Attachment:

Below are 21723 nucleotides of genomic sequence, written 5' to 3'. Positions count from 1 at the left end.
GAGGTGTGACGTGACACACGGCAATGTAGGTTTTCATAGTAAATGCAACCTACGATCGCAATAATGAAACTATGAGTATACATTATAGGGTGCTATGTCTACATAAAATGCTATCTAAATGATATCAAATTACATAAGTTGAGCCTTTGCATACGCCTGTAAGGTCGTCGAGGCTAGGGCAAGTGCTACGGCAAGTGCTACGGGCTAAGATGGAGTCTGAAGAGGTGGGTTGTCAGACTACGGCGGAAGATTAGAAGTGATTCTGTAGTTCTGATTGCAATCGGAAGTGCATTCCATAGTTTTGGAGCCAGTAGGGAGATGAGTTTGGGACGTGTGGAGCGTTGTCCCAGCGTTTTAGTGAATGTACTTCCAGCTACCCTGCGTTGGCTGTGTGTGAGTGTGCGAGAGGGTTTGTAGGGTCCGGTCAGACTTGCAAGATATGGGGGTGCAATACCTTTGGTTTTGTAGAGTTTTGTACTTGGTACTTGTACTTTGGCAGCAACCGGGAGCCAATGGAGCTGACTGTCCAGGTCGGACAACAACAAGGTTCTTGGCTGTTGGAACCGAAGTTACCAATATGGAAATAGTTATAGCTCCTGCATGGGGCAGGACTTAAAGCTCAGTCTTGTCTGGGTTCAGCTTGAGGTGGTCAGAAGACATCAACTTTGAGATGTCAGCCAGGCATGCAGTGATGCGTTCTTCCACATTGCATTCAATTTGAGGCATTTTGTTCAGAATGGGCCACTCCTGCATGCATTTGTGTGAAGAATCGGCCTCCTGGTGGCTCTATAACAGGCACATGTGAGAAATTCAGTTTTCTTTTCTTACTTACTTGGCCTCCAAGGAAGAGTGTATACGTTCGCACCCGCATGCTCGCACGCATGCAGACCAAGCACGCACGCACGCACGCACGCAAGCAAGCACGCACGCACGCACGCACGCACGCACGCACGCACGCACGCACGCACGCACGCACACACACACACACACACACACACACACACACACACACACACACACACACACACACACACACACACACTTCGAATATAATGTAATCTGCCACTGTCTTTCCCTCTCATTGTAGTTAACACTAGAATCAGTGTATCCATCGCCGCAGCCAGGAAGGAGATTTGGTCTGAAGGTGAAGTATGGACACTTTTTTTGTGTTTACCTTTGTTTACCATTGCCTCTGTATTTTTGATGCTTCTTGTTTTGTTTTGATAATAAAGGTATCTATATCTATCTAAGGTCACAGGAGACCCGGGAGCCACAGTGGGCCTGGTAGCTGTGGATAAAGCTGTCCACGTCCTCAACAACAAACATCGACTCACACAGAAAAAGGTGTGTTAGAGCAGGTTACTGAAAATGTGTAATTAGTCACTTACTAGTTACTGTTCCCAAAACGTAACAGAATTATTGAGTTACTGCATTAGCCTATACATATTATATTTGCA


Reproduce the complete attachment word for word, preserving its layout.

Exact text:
Below are 21723 nucleotides of genomic sequence, written 5' to 3'. Positions count from 1 at the left end.
GAGGTGTGACGTGACACACGGCAATGTAGGTTTTCATAGTAAATGCAACCTACGATCGCAATAATGAAACTATGAGTATACATTATAGGGTGCTATGTCTACATAAAATGCTATCTAAATGATATCAAATTACATAAGTTGAGCCTTTGCATACGCCTGTAAGGTCGTCGAGGCTAGGGCAAGTGCTACGGCAAGTGCTACGGGCTAAGATGGAGTCTGAAGAGGTGGGTTGTCAGACTACGGCGGAAGATTAGAAGTGATTCTGTAGTTCTGATTGCAATCGGAAGTGCATTCCATAGTTTTGGAGCCAGTAGGGAGATGAGTTTGGGACGTGTGGAGCGTTGTCCCAGCGTTTTAGTGAATGTACTTCCAGCTACCCTGCGTTGGCTGTGTGTGAGTGTGCGAGAGGGTTTGTAGGGTCCGGTCAGACTTGCAAGATATGGGGGTGCAATACCTTTGGTTTTGTAGAGTTTTGTACTTGGTACTTGTACTTTGGCAGCAACCGGGAGCCAATGGAGCTGACTGTCCAGGTCGGACAACAACAAGGTTCTTGGCTGTTGGAACCGAAGTTACCAATATGGAAATAGTTATAGCTCCTGCATGGGGCAGGACTTAAAGCTCAGTCTTGTCTGGGTTCAGCTTGAGGTGGTCAGAAGACATCAACTTTGAGATGTCAGCCAGGCATGCAGTGATGCGTTCTTCCACATTGCATTCAATTTGAGGCATTTTGTTCAGAATGGGCCACTCCTGCATGCATTTGTGTGAAGAATCGGCCTCCTGGTGGCTCTATAACAGGCACATGTGAGAAATTCAGTTTTCTTTTCTTACTTACTTGGCCTCCAAGGAAGAGTGTATACGTTCGCACCCGCATGCTCGCACGCATGCAGACCAAGCACGCACGCACGCACGCACGCAAGCAAGCACGCACGCACGCACGCACGCACGCACGCACGCACGCACGCACGCACGCACGCACACACACACACACACACACACACACACACACACACACACACACACACACACACACACACACACACACTTCGAATATAATGTAATCTGCCACTGTCTTTCCCTCTCATTGTAGTTAACACTAGAATCAGTGTATCCATCGCCGCAGCCAGGAAGGAGATTTGGTCTGAAGGTGAAGTATGGACACTTTTTTTGTGTTTACCTTTGTTTACCATTGCCTCTGTATTTTTGATGCTTCTTGTTTTGTTTTGATAATAAAGGTATCTATATCTATCTAAGGTCACAGGAGACCCGGGAGCCACAGTGGGCCTGGTAGCTGTGGATAAAGCTGTCCACGTCCTCAACAACAAACATCGACTCACACAGAAAAAGGTGTGTTAGAGCAGGTTACTGAAAATGTGTAATTAGTCACTTACTAGTTACTGTTCCCAAAACGTAACAGAATTATTGAGTTACTGCATTAGCCTATACATATTATATTTGCA